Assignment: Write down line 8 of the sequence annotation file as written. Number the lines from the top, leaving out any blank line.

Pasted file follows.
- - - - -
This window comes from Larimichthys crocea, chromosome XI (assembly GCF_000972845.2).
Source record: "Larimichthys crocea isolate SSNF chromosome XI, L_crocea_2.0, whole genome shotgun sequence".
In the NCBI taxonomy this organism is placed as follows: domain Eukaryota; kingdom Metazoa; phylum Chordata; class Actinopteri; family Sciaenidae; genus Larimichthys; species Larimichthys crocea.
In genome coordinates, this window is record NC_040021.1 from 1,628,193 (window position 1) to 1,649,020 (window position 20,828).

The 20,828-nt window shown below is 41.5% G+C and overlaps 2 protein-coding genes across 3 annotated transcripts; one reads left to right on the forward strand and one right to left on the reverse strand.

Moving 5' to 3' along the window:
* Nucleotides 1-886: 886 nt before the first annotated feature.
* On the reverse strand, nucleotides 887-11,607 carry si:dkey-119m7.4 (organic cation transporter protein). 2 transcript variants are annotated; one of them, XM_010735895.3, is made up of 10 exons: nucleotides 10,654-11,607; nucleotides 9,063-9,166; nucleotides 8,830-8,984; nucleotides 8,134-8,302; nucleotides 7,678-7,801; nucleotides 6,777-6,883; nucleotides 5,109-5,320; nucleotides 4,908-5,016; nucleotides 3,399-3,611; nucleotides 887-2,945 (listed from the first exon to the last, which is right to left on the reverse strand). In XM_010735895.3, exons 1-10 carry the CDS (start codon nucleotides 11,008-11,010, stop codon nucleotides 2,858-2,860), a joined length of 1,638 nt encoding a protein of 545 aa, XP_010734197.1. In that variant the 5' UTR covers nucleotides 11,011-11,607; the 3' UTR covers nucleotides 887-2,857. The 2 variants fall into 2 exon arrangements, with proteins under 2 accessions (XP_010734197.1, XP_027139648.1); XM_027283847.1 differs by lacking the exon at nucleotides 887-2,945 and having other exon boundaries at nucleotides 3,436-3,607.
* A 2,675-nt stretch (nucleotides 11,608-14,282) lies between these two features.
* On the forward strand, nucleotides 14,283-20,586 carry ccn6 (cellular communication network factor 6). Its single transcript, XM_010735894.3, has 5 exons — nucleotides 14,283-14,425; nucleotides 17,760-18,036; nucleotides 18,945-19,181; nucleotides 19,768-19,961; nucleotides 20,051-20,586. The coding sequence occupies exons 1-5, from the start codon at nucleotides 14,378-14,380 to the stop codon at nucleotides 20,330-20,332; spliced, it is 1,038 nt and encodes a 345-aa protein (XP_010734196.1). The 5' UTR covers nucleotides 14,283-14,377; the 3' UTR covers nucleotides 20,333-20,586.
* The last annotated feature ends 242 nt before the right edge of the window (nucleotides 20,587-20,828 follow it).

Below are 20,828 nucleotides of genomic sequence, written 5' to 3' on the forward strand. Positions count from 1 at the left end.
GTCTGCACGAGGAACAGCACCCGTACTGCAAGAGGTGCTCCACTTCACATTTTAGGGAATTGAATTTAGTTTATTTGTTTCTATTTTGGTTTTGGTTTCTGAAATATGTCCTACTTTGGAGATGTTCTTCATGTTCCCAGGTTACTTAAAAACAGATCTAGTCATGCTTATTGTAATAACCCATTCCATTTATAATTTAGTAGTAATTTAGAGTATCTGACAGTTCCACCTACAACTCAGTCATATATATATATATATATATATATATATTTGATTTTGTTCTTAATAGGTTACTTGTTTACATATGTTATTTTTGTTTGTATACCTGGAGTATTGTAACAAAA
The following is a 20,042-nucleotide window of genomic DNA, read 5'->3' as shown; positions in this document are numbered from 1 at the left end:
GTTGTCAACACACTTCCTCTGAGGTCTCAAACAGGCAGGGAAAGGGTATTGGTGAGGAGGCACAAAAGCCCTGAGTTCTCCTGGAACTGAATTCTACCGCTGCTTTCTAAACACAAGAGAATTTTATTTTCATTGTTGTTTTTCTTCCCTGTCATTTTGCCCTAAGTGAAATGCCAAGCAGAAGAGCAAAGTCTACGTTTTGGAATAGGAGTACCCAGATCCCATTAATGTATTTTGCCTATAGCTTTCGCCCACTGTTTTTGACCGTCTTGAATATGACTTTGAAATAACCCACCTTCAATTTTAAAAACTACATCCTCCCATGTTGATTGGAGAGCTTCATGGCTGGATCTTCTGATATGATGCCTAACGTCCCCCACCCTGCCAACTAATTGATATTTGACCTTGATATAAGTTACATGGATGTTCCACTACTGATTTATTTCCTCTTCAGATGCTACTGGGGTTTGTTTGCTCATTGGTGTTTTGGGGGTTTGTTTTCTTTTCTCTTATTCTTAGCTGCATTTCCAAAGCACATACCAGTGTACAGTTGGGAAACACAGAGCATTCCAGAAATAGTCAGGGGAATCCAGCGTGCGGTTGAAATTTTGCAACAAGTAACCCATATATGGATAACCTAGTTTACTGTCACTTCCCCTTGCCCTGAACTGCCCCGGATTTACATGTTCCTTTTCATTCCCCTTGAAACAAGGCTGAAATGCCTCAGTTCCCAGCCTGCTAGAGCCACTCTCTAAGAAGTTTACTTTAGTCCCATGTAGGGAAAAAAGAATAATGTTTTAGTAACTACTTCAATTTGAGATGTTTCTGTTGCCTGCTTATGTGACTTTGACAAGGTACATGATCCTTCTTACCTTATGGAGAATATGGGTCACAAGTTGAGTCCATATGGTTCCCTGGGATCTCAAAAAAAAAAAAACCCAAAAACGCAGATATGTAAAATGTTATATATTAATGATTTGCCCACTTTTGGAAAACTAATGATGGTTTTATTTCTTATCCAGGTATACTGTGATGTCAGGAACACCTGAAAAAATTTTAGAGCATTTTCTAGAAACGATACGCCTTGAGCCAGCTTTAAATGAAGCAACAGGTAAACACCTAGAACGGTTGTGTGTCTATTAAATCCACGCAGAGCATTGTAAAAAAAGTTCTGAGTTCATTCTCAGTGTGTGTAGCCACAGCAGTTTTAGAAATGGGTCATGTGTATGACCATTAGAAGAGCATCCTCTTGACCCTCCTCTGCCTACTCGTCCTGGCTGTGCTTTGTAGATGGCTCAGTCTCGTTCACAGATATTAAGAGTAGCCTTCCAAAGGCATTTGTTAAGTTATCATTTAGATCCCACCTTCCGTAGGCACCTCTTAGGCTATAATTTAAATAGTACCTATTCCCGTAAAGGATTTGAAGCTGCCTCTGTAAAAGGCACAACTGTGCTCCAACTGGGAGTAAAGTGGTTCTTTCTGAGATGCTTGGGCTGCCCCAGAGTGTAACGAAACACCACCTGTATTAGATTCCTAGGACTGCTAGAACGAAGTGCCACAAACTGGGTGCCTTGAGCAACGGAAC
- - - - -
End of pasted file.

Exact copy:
* On the reverse strand, nucleotides 887-11,607 carry si:dkey-119m7.4 (organic cation transporter protein). 2 transcript variants are annotated; one of them, XM_010735895.3, is made up of 10 exons: nucleotides 10,654-11,607; nucleotides 9,063-9,166; nucleotides 8,830-8,984; nucleotides 8,134-8,302; nucleotides 7,678-7,801; nucleotides 6,777-6,883; nucleotides 5,109-5,320; nucleotides 4,908-5,016; nucleotides 3,399-3,611; nucleotides 887-2,945 (listed from the first exon to the last, which is right to left on the reverse strand). In XM_010735895.3, exons 1-10 carry the CDS (start codon nucleotides 11,008-11,010, stop codon nucleotides 2,858-2,860), a joined length of 1,638 nt encoding a protein of 545 aa, XP_010734197.1. In that variant the 5' UTR covers nucleotides 11,011-11,607; the 3' UTR covers nucleotides 887-2,857. The 2 variants fall into 2 exon arrangements, with proteins under 2 accessions (XP_010734197.1, XP_027139648.1); XM_027283847.1 differs by lacking the exon at nucleotides 887-2,945 and having other exon boundaries at nucleotides 3,436-3,607.